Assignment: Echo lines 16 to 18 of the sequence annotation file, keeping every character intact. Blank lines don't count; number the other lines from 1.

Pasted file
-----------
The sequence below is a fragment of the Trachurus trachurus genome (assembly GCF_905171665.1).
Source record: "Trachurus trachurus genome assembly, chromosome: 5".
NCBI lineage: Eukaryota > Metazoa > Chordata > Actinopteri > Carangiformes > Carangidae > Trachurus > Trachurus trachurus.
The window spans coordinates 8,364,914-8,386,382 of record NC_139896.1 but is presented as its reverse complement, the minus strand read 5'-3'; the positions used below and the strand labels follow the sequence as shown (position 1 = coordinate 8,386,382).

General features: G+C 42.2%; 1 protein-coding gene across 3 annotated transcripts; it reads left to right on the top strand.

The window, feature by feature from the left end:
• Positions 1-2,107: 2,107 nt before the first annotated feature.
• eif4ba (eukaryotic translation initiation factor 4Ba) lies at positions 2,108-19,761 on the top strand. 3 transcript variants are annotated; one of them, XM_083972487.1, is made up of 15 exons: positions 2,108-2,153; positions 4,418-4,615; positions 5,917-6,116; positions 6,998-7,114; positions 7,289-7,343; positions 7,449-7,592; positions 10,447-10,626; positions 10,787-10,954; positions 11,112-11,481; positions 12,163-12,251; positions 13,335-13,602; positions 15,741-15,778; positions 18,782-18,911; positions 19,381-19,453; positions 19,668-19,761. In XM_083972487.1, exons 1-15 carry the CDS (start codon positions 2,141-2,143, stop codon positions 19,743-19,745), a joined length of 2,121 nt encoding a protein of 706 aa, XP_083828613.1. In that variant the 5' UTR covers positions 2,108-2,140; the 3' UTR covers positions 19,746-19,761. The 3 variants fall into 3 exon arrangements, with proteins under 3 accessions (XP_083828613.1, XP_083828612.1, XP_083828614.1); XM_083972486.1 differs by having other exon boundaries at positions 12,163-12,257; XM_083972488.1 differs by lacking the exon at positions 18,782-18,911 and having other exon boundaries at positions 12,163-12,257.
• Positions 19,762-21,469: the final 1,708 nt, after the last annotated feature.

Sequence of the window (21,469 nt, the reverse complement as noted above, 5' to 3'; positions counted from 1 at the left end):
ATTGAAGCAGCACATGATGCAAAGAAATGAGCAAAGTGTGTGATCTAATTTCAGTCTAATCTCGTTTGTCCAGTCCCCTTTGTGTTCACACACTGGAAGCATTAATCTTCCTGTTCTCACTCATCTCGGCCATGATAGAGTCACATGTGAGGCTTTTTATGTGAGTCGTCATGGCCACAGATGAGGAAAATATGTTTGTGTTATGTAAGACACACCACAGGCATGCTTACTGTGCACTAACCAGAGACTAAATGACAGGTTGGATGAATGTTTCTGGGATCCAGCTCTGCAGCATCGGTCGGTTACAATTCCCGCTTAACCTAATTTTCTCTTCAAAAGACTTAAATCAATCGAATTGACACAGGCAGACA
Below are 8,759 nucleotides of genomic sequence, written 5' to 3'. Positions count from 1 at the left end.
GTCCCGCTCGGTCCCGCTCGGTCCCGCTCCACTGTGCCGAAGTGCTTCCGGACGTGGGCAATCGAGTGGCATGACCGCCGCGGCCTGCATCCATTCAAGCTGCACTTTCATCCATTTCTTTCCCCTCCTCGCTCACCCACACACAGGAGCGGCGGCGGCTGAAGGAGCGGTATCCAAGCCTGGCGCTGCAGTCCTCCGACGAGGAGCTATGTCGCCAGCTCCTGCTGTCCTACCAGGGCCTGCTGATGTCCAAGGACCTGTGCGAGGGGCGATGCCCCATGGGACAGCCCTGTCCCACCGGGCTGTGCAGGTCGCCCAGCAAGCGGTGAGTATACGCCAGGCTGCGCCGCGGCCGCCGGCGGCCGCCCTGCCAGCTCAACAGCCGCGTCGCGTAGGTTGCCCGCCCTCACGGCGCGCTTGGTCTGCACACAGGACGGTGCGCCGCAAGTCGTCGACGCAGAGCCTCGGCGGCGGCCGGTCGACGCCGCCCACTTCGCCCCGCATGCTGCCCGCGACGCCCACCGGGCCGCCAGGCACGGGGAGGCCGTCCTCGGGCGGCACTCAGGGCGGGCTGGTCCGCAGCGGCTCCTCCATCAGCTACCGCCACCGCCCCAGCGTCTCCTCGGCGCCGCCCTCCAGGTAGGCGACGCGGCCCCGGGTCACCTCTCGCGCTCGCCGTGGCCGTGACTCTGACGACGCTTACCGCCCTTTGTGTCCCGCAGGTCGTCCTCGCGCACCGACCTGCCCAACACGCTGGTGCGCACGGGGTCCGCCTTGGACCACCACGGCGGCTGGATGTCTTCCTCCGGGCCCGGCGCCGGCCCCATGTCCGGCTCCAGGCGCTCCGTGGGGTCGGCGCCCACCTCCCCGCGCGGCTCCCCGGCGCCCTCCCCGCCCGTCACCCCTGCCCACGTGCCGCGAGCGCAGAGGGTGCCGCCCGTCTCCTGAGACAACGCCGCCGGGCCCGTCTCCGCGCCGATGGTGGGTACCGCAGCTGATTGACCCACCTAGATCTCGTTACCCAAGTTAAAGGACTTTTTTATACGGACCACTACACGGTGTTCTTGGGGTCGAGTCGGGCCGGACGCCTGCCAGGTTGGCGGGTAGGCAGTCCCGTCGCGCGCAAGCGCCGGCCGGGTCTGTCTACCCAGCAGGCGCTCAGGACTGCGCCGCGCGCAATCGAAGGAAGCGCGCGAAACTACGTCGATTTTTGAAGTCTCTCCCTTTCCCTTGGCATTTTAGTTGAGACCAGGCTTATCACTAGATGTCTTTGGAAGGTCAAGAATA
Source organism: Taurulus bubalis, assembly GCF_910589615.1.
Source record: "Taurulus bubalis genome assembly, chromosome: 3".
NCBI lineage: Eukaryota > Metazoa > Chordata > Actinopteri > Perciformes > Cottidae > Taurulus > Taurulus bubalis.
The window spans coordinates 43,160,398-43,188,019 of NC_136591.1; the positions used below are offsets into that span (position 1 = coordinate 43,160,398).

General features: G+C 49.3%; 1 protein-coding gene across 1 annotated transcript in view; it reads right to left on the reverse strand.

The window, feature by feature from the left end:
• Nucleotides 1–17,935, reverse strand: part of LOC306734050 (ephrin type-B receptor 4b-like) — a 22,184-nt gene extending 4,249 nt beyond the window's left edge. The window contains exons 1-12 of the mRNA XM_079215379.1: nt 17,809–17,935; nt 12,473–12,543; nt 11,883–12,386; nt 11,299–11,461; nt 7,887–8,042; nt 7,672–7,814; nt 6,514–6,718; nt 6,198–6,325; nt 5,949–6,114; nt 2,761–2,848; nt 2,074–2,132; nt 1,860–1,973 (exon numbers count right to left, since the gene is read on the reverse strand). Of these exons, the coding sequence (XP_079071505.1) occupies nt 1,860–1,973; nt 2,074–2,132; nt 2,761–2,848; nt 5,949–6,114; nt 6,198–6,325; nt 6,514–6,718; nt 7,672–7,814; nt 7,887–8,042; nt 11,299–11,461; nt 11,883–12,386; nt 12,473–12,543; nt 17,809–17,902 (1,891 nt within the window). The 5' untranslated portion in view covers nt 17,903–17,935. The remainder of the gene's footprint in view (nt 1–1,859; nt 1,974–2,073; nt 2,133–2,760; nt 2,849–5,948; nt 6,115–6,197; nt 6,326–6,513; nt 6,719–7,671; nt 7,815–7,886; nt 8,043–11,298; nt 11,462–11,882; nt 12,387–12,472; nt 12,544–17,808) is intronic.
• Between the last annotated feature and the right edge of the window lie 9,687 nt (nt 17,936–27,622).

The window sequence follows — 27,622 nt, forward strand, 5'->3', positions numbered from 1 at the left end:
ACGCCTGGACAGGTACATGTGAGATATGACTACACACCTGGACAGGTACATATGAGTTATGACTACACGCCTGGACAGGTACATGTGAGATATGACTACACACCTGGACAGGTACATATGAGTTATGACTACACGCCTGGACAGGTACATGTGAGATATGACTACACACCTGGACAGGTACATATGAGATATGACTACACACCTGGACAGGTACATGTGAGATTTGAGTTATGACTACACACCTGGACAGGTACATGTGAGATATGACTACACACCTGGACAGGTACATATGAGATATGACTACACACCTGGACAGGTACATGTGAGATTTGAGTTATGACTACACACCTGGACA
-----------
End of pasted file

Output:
NCBI lineage: Eukaryota > Metazoa > Chordata > Actinopteri > Perciformes > Cottidae > Taurulus > Taurulus bubalis.
The window spans coordinates 43,160,398-43,188,019 of NC_136591.1; the positions used below are offsets into that span (position 1 = coordinate 43,160,398).

General features: G+C 49.3%; 1 protein-coding gene across 1 annotated transcript in view; it reads right to left on the reverse strand.